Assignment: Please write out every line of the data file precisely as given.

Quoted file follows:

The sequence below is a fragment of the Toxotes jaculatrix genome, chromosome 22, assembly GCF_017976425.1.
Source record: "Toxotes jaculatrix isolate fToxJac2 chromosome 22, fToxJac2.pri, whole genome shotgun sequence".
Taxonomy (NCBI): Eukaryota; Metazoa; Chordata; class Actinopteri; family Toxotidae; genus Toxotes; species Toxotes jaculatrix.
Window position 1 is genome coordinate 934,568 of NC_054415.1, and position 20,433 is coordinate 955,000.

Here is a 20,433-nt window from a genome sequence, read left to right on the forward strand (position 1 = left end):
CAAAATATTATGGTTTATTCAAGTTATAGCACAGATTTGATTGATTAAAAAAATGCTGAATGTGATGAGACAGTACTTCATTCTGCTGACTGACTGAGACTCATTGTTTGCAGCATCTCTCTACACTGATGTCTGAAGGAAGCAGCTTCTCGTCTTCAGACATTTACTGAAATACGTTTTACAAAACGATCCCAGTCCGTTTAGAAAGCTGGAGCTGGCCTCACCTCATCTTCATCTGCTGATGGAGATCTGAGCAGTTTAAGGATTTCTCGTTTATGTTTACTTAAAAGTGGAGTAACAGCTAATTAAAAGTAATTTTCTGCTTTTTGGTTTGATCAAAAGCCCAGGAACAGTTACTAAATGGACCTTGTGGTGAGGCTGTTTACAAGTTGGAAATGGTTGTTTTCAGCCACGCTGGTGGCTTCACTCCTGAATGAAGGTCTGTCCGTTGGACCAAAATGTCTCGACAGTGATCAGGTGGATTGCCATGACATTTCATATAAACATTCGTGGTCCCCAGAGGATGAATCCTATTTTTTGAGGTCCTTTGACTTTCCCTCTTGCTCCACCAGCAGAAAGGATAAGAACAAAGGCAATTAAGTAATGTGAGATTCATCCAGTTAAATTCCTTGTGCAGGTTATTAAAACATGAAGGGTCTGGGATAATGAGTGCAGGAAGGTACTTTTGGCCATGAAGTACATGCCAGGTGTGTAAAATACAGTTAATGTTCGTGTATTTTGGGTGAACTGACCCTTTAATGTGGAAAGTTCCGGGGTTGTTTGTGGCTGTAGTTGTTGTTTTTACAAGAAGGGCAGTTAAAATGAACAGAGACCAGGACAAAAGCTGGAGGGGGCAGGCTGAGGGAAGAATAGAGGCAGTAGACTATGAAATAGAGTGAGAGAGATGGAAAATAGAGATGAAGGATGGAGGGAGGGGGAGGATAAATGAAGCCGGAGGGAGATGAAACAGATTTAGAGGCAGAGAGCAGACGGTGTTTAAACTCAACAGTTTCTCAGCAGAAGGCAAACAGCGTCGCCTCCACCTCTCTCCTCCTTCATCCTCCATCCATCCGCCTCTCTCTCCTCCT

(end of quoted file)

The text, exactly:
The sequence below is a fragment of the Toxotes jaculatrix genome, chromosome 22, assembly GCF_017976425.1.
Source record: "Toxotes jaculatrix isolate fToxJac2 chromosome 22, fToxJac2.pri, whole genome shotgun sequence".
Taxonomy (NCBI): Eukaryota; Metazoa; Chordata; class Actinopteri; family Toxotidae; genus Toxotes; species Toxotes jaculatrix.
Window position 1 is genome coordinate 934,568 of NC_054415.1, and position 20,433 is coordinate 955,000.

Here is a 20,433-nt window from a genome sequence, read left to right on the forward strand (position 1 = left end):
CAAAATATTATGGTTTATTCAAGTTATAGCACAGATTTGATTGATTAAAAAAATGCTGAATGTGATGAGACAGTACTTCATTCTGCTGACTGACTGAGACTCATTGTTTGCAGCATCTCTCTACACTGATGTCTGAAGGAAGCAGCTTCTCGTCTTCAGACATTTACTGAAATACGTTTTACAAAACGATCCCAGTCCGTTTAGAAAGCTGGAGCTGGCCTCACCTCATCTTCATCTGCTGATGGAGATCTGAGCAGTTTAAGGATTTCTCGTTTATGTTTACTTAAAAGTGGAGTAACAGCTAATTAAAAGTAATTTTCTGCTTTTTGGTTTGATCAAAAGCCCAGGAACAGTTACTAAATGGACCTTGTGGTGAGGCTGTTTACAAGTTGGAAATGGTTGTTTTCAGCCACGCTGGTGGCTTCACTCCTGAATGAAGGTCTGTCCGTTGGACCAAAATGTCTCGACAGTGATCAGGTGGATTGCCATGACATTTCATATAAACATTCGTGGTCCCCAGAGGATGAATCCTATTTTTTGAGGTCCTTTGACTTTCCCTCTTGCTCCACCAGCAGAAAGGATAAGAACAAAGGCAATTAAGTAATGTGAGATTCATCCAGTTAAATTCCTTGTGCAGGTTATTAAAACATGAAGGGTCTGGGATAATGAGTGCAGGAAGGTACTTTTGGCCATGAAGTACATGCCAGGTGTGTAAAATACAGTTAATGTTCGTGTATTTTGGGTGAACTGACCCTTTAATGTGGAAAGTTCCGGGGTTGTTTGTGGCTGTAGTTGTTGTTTTTACAAGAAGGGCAGTTAAAATGAACAGAGACCAGGACAAAAGCTGGAGGGGGCAGGCTGAGGGAAGAATAGAGGCAGTAGACTATGAAATAGAGTGAGAGAGATGGAAAATAGAGATGAAGGATGGAGGGAGGGGGAGGATAAATGAAGCCGGAGGGAGATGAAACAGATTTAGAGGCAGAGAGCAGACGGTGTTTAAACTCAACAGTTTCTCAGCAGAAGGCAAACAGCGTCGCCTCCACCTCTCTCCTCCTTCATCCTCCATCCATCCGCCTCTCTCTCCTCCT